ATLANTA — A group gathered Tuesday night to celebrate the life of a teen who drowned at a massive pool party at an Atlanta apartment complex on Memorial Day. But they’re doing so with the pain of having no answers to the question of how he could have died.
The massive gathering happened at the The 500 apartment complex off Northside Circle Way in northwest Atlanta. Witnesses said as many as 400 people may have been gathered there. Nineteen-year-old Shomari Billings was among them. But over the course of the party, the teen – who had just finished his freshman year at Georgia Southern University – drowned.
“Things got crazy and some fights broke out around the pool. People started getting out, saw the guy drowning and started pumping his chest,” said Matthew Jones, who attended the party.
“I guess people were in the pool and they were partying, and they didn’t notice,” he added.
A spokesperson for the complex says the pool party was unauthorized, but 11Alive’s Elwyn Lopez spoke to the organizer who said that it was. 11Alive found a flier online that says the party was supposed to be from 3 p.m. until 9 p.m.
Family held a vigil for Billings the day after his death, and when the gathering first began, friends spoke first – remembering him fondly as a teen who was wiser than his 19 years. But then, Billings’ uncle Mark Owens spoke, and reminded that now is not the time for joy and laughter – it’s a time to find answers.
"’Cause we need answers,” Owens said. “(I) got a nephew who drowned in a five-foot pool."
Atlanta Police say party-goers pulled the teen out of the pool and tried to revive him with CPR. But it’s not clear when Billings was found, when help was called and if anyone even saw him slip under the water.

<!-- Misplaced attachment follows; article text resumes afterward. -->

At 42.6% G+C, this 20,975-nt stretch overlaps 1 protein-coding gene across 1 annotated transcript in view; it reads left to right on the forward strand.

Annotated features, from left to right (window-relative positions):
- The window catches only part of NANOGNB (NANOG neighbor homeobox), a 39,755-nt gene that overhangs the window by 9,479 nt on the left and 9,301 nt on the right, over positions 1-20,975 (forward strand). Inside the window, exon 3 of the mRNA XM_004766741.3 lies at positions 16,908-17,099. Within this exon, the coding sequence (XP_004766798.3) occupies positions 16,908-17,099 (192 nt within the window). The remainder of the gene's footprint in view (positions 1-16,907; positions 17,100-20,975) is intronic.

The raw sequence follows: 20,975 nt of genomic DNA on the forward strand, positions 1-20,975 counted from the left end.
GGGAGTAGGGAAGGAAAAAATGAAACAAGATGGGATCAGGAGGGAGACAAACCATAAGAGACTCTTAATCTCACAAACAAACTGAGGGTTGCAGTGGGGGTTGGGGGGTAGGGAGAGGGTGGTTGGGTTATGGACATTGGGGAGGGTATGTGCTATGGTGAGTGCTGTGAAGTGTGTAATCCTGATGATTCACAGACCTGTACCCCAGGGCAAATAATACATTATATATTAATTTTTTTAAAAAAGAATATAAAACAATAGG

Billings’ mother Shelley said she doesn’t know who to hold accountable for what happened to her son.
"Now that I can’t have him back because he is gone, I need to know what happened to him,” she said. “I need to know if someone pushed him in the pool, if someone seen what happened, and what happened at that party."
Those gathered offered prayers – asking for comfort for the Billings family and all those who knew and loved Shomari.
"He was just always positive,” one attendee, a friend of Billings, remembered. “I've never seen him mad, and I've known him for five years and I've never seen him mad. He was just always positive and upbeat and wanted everyone around him to be great."
A GoFundMe set up by Billings' aunt Premlata Miller says the teen was majoring in business at Georgia Southern, with hopes of one day being an entrepreneur.
"We will truly miss this sweet and awesome young man," the GoFundMe says. "RIP Shomari! See you in heaven one day!"
Meanwhile, Atlanta Police will be investigating the case to uncover what happened.
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